The Birth of Blister Packaging

The Birth of Blister Packaging

There is a great deal of discussion as to what was the first pharmaceutical blister package. Part of this controversy depends on one’s definition of a blister package. Blister packaging consists of several components that interact to accomplish the packaging of an oral solid dose medicine: the design of the blister and blister card, the materials that are used for the cavity or pocket and lidding, and the machines and tools that form the cavity or pocket, fill the product, and seal the lidding film to the blister. One key element: how does one get the medicine out of the blister. Indeed, that element influences the answer as to what was the first pharmaceutical blister package.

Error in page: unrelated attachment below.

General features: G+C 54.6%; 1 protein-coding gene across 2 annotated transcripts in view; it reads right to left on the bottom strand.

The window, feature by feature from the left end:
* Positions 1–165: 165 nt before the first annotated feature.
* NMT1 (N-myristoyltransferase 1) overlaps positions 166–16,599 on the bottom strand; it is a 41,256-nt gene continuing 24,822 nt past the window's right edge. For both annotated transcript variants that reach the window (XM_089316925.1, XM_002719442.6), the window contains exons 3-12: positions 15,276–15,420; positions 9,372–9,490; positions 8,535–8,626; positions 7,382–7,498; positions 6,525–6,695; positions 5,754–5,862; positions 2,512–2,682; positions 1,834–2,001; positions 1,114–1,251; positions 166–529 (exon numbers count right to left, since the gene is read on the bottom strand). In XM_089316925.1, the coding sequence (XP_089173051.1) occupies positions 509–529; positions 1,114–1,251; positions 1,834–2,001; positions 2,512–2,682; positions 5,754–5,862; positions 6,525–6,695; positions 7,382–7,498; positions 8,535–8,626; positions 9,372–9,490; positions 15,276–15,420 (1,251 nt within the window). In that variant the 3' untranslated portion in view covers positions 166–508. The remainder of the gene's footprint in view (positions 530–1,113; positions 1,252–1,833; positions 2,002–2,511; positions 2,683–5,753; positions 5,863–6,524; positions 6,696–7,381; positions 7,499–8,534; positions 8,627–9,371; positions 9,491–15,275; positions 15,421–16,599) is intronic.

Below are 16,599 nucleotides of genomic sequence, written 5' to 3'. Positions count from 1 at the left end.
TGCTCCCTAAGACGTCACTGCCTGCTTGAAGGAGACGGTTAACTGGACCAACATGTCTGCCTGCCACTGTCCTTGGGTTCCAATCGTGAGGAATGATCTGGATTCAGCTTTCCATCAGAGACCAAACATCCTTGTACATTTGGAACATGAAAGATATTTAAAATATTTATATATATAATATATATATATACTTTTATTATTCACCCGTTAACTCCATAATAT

Were there pharmaceutical blister packages

before The Pill?
It is common to link the beginnings of pharmaceutical blister packaging with the launching of contraceptives in the early 1960s. In fact there is at least one other claimant to the title of the first blister package used in the pharmaceutical industry that predate the global launch of oral contraceptives. Melabon was packaged in a peel-off blister before contraceptives were packaged in blisters. However, if one defines pharmaceutical blister packages as Push-Through-Packaging (PTP) blisters, then Melabon does not qualify and it is the blister calendar pack, linked to oral contraceptives — “The Pill,” that hold the title of the first blister package. In order to fully understand pharmaceutical blister packaging, a little background on the development of The Pill is helpful.
The Pill and the Birth of PTP Blister Packaging